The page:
Wet Sealing

hat is a wet seal? An
Australian-based cloth­
ing company or a
drenched sea mammal?
A “wet seal” as it relates
to the building envelope
industry is generally referred to as the
application of an elastomeric, gun-grade
joint sealant at the interface of a glass unit
and the adjoining frame and/or gasket of an
existing window unit. “Wet seal” is not offi­
cially defined in ASTM C 717, “Standard
Terminology of Building Seals and
Sealants.” According to the Sealant and
Waterproofing Restoration Institute (SWRI),
a wet seal is commonly referred to as a cap
bead application.
The primary function of a wet seal is to
alleviate water infiltration occurring within
a window assembly. The window assembly
subject to receiving wet sealing can be an
individual punched opening, a storefront
system, a structural skylight, or the multi­
tude of window wall/curtain wall systems.
Water infiltration can occur
within window assemblies for a vari­
ety of reasons, including but not
limited to the following:
• Improper installation of the
• A lack of or inadequate/improper
end dams,
• Loose, missing, or unsealed fasten­
ers within the assembly,
• Unsealed joints, and
• Deteriorated or improperly installed
Leaks can also appear to be associated
with window assemblies, but the actual
source of water penetration through the
building envelope and the manifestation at
the windows are the result of a nonfunc­
tioning through-wall flashing system locat­
ed directly above the top or head of the
assembly. Since the components of a win­
dow are typically concealed or restrained
within the frame, disassembling of the units
(or portions
thereof) is
perform cor­
rective pro-
cedures to
alleviate the
water infiltration
problems that are
directly related to issues associated with the
window unit. While this can be accom­
plished, the work is meticulous, time-con­
suming, relatively costly, and can be dis­
ruptive to building operations. Some units
that utilize snap-on covers can be disas­
sembled to perform remedial work without
glass removal. However, this removal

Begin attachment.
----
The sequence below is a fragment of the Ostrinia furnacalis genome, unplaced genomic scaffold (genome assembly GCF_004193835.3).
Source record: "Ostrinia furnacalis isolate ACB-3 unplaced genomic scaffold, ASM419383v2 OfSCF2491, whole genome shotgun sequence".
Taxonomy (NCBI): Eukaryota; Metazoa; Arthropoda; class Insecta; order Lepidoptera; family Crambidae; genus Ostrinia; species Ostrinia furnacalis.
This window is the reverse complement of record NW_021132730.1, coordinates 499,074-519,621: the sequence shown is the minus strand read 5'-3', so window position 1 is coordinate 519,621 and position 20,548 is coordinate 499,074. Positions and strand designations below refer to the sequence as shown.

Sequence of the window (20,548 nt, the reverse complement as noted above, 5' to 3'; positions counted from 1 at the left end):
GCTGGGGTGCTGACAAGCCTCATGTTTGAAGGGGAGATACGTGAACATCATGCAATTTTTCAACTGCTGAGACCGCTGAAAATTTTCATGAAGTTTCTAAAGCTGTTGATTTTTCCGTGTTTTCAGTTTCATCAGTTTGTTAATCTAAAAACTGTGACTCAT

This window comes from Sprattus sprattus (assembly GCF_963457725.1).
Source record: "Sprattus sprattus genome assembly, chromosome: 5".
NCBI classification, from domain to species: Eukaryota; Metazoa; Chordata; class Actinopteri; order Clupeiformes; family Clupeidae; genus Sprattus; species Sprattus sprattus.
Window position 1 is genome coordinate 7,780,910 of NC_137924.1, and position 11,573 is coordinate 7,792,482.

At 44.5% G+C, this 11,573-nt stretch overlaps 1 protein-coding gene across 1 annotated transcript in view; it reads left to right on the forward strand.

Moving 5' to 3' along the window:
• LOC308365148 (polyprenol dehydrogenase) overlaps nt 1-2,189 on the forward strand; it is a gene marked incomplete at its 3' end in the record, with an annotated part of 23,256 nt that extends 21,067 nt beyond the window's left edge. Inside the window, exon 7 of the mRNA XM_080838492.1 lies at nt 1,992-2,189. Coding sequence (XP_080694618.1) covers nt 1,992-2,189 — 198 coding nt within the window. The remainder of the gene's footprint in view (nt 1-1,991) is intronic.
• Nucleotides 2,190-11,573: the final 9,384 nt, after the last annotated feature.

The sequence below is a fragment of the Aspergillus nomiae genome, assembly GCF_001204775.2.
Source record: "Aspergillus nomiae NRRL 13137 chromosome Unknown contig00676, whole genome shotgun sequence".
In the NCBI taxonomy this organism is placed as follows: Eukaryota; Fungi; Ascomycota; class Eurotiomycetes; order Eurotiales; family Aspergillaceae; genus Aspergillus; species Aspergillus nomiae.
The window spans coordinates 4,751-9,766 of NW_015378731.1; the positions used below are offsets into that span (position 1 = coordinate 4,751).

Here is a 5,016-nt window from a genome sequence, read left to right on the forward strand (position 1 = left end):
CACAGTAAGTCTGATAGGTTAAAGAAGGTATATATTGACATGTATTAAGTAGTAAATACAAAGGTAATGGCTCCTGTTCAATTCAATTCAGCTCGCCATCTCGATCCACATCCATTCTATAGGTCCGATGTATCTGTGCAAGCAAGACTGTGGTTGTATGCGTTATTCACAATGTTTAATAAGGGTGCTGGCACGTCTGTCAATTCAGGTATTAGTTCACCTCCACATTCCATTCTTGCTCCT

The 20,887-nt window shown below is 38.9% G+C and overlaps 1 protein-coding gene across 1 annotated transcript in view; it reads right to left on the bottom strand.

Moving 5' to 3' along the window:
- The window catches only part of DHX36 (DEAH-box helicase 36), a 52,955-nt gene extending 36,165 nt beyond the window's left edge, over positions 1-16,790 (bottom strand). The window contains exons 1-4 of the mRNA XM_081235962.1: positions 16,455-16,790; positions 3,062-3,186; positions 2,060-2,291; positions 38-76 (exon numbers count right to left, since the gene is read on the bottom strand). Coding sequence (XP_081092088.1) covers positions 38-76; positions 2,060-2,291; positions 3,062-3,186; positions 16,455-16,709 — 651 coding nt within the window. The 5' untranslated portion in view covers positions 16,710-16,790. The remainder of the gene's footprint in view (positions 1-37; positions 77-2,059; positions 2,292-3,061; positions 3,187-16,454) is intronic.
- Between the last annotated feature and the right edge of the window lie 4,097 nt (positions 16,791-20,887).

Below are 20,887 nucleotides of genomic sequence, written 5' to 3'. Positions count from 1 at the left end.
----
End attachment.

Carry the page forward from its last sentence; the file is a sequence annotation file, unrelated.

process could distort the covers and result
in improper fit during the reinstallation
process. Other assemblies, such as lockstrip gasketed systems, typically cannot be
disassembled without the removal of the
glass. So, with the need to resolve water
Figure 1 – Short gasket at corner of frame.
Figure 2 – Deteriorated lockstrip gasket.
• 19
Figure 3 – Loose gasket.
Figure 4 – Loose gasket.
infiltration problems, together
with the desire to minimize dis­
ruptions to building occupants
and operations, as well as
restrictions from budgetary con­
straints, wet sealing is common­
ly utilized to solve water infiltra­
tion problems.
When water infiltration is
experienced in window/wall sys­
tems, it is often believed that the
internal gutters and weep system (collection
and extrication system) are not functioning
properly. Therefore, the intent of a wet seal
is to “seal” all of the possible/potential
sources on the exterior surfaces of the win­
dow assembly that may be sources of water
infiltration. These potential sources could
include the following:
• Intersection of the glass and the pre­
formed gasket,
• Intersection of the frame and the
preformed gasket,
• Exposed fasteners in the frames, and
• Exposed joints (butt or lap joints) in
the frames or caps/covers that are
not utilized as a weep system.
Consequently, the sealant (in a wet-seal
application) becomes the primary seal, and
the backup system within the assembly is
basically abandoned.
Water infiltration typically occurs at
preformed gaskets, due to either shrinkage
(resulting from weathering/aging) or
improper installation. Im­
proper installation can